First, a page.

How stupid are these Mishugayim anyway? How many times do they have to be told that they should shut up and study Toirah instead of asking for food and the right to return to Mitzrayim to visit the pyramids and eat Traifus? And how much abuse does Hakodoshboruchhu have to tolerate before he smites all the minuvals down like cockroaches with a strong hand, an outstretched arm, and a really big shoe?

I know you were asking these questions, you good-for-nothing Amhaaretz, but they are actually stupid questions. I mean, we read this same Parsha every year. It hasn't changed since the Redactor compiled the text in Babylon -- OOPS -- I mean since the Aimishteh dictated the Toirah to Moishe on Sinai.

No, the real question isn't why the people keep on rebelling. Rather, it is: Why do we, and our wise Rabbinical predecessors, continue to look back at the generation of the Exodus as the paradigm of Jewish virtue, when in truth they were a bunch of Vilda Chayas? Compared to them, a band of marauding rabid water buffalo are cooperative.

Indeed, this paradox is highlighted in the following Maiyseh Shehoyo: In the late 1950s, the Bobover Rebbe was sitting in first class on an airplane next to the famous playwright Arthur Miller. The playwright observed the care and reverence with which the Bobover Chassidim escorted their Rebbe through the airport, got him settled on the plane, and checked on his well-being periodically. Miller turned to the Rebbe and asked, "Rabbi, how come it is that when I lecture at a university, a pillar of secular knowledge, I am treated casually by the students, even with disrespect, while you, teaching an archaic tradition, are treated with respect, almost as a beloved surrogate parent, by your followers?"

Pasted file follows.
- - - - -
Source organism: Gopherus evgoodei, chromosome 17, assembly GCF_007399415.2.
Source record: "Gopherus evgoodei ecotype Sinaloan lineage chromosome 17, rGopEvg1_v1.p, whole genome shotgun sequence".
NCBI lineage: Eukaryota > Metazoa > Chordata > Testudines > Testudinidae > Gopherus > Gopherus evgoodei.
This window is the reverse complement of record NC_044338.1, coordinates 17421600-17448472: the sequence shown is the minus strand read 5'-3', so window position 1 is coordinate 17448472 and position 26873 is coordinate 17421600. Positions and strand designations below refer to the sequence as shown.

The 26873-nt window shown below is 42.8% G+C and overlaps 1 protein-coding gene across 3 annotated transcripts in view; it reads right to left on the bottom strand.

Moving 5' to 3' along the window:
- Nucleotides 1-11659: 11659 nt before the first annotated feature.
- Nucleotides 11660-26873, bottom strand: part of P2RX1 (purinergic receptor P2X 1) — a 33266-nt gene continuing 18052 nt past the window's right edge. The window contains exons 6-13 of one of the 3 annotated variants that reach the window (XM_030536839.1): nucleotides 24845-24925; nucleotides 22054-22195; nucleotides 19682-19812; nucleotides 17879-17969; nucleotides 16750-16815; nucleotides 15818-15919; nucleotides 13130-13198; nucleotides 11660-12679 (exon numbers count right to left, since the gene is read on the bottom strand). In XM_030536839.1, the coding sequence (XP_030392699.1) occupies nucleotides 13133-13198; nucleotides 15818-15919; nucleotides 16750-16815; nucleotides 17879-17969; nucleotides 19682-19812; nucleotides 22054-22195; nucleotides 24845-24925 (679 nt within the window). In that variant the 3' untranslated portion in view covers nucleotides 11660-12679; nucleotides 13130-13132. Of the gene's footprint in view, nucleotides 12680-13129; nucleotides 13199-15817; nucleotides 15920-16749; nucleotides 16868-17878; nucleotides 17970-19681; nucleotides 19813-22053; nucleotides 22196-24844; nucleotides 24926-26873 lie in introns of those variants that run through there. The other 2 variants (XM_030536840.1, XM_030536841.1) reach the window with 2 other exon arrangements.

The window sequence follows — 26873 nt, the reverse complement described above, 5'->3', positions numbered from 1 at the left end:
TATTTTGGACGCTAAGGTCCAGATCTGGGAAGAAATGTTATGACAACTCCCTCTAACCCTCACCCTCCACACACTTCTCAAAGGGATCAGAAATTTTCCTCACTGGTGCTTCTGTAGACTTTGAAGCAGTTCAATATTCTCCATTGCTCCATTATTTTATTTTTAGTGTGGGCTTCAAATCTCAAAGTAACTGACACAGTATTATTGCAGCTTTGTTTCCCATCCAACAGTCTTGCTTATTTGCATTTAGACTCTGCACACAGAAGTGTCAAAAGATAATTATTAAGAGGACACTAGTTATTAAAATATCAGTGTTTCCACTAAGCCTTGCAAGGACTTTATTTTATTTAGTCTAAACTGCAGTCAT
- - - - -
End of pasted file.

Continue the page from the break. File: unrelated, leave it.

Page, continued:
The Rebbe smiled, and replied, "It is very simple -- you, a secular person, tell your students that they are descended from monkeys, so when they look at you, they see a person one generation closer to their primitive ape past. We tell our students that they are descended from the generation at Sinai, so when they see me, they see a person one generation closer to the face to face encounter with the Aimisheh."

Arthur Miller stroked his chin and thought for a moment. And then he responded, "That may be true, but I am sleeping with Marilyn Monroe, so who cares?"

The Bobover Rebbe, recognizing that he had lost the argument, never traveled by airplane again.

The Tanna Kamma alludes to this question in a Mishnah in Maseches Nidah, Perek Gimmul. He suggests that the reason the Aimishteh enacted restrictions on "relations" with one's wife during her natural cycle (Zman Nidasa) is so that 50% of Klal Yisroel will always be so frustrated they will be ready to go to war over a missing paper clip.